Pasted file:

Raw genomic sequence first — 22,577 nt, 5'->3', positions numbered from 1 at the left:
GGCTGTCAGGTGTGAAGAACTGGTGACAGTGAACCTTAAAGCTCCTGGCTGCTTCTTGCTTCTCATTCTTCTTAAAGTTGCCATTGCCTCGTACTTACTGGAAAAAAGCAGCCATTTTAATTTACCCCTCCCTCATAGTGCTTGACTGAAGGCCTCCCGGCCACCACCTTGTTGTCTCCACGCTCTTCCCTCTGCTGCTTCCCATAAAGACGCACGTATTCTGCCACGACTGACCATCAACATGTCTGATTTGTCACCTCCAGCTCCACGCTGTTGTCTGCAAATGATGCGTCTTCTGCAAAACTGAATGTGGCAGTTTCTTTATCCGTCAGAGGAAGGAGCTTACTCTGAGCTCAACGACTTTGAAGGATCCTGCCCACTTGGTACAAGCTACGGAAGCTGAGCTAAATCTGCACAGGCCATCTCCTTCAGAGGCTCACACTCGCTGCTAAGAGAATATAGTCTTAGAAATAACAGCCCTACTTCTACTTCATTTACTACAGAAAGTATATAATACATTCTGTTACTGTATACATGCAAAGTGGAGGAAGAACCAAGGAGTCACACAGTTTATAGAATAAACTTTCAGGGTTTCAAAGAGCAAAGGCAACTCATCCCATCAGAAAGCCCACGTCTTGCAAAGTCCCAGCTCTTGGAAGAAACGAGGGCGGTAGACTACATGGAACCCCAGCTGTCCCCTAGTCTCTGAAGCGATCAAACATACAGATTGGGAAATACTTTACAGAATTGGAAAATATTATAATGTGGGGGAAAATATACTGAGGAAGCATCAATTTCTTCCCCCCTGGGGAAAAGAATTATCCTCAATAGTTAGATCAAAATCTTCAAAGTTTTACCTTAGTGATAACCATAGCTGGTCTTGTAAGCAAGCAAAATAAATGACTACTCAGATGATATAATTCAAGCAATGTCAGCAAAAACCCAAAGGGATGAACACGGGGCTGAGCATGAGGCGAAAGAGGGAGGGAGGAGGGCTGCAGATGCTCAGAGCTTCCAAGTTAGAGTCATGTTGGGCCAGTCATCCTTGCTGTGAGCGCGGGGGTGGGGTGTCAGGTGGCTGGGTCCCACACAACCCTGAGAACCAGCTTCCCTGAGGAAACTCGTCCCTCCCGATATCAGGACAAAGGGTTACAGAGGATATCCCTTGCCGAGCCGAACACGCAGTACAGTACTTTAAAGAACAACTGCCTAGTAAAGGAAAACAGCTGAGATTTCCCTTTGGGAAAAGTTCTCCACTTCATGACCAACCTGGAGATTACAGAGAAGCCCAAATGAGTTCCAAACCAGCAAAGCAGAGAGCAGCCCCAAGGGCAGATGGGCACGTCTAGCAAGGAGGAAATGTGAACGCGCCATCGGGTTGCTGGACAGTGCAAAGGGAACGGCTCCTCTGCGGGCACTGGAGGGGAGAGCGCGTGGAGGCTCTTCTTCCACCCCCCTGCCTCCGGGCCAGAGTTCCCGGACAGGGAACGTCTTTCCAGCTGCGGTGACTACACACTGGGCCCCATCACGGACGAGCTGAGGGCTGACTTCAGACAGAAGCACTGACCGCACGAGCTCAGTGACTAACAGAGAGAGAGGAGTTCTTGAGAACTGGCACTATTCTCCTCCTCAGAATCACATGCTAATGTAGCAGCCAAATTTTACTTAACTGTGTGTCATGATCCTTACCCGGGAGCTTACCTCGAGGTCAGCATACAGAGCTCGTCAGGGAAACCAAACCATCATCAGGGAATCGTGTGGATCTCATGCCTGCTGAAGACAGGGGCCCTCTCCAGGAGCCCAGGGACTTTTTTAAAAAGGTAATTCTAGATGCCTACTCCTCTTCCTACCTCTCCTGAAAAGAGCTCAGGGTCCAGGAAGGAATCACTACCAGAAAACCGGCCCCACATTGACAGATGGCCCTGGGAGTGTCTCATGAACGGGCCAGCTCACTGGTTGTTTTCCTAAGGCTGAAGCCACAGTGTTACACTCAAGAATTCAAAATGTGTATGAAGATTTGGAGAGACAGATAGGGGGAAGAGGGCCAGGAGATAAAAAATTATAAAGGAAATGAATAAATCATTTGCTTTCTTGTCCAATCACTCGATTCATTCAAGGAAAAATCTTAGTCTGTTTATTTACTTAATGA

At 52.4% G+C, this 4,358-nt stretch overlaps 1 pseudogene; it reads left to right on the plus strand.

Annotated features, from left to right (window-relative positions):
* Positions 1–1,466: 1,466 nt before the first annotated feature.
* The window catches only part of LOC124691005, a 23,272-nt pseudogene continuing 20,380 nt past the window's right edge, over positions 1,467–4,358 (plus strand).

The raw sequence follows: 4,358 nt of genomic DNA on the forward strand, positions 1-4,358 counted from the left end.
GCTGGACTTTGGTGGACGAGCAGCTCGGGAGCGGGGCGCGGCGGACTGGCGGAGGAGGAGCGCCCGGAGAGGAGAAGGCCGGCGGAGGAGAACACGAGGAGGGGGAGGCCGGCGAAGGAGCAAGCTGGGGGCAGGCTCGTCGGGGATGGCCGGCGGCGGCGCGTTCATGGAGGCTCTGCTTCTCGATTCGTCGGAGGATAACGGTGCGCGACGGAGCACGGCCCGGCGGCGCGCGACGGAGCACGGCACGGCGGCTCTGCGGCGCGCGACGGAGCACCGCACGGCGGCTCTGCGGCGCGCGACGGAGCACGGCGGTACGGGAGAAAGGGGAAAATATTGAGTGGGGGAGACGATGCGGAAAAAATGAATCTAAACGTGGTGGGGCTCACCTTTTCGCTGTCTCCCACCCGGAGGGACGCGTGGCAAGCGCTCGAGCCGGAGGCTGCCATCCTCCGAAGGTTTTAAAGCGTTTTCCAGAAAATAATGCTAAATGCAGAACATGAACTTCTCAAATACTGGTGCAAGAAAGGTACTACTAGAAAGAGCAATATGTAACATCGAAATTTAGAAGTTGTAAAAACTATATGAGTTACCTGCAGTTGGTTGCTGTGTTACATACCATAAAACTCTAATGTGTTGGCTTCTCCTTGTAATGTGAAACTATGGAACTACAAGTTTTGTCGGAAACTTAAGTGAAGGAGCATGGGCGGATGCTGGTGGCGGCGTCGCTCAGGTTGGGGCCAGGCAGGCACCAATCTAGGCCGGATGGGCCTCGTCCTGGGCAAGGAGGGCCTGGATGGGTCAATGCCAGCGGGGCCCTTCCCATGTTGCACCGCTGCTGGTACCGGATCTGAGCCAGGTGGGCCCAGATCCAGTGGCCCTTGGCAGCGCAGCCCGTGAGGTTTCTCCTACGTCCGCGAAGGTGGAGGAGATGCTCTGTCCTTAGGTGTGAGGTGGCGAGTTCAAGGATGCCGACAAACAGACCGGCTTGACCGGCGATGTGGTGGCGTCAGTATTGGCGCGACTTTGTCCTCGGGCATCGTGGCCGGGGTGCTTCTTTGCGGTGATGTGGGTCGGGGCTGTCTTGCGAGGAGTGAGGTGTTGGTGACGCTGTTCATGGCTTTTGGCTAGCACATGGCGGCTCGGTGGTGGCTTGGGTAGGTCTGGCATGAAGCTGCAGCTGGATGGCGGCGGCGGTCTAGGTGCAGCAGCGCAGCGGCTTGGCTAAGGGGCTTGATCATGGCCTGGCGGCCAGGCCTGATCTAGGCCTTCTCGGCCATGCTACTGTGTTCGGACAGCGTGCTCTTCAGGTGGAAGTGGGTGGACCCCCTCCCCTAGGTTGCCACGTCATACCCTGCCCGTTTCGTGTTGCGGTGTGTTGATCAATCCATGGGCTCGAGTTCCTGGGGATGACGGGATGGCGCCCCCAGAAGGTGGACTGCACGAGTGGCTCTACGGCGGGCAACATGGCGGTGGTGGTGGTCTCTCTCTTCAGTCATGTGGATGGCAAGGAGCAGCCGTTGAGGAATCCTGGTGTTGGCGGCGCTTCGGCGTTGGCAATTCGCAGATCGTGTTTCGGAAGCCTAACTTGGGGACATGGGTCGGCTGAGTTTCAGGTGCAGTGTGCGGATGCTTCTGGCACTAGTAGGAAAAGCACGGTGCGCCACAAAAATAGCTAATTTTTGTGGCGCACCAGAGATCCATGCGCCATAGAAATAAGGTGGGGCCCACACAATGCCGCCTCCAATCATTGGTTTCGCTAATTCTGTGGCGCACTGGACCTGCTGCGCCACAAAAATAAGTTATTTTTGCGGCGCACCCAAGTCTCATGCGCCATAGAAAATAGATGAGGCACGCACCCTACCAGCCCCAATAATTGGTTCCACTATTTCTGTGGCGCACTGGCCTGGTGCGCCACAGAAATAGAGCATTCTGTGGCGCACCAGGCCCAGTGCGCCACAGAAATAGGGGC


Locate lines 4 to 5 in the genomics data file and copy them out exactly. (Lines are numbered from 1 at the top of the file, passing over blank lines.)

Annotated features, from left to right (window-relative positions):
* Positions 1–1,466: 1,466 nt before the first annotated feature.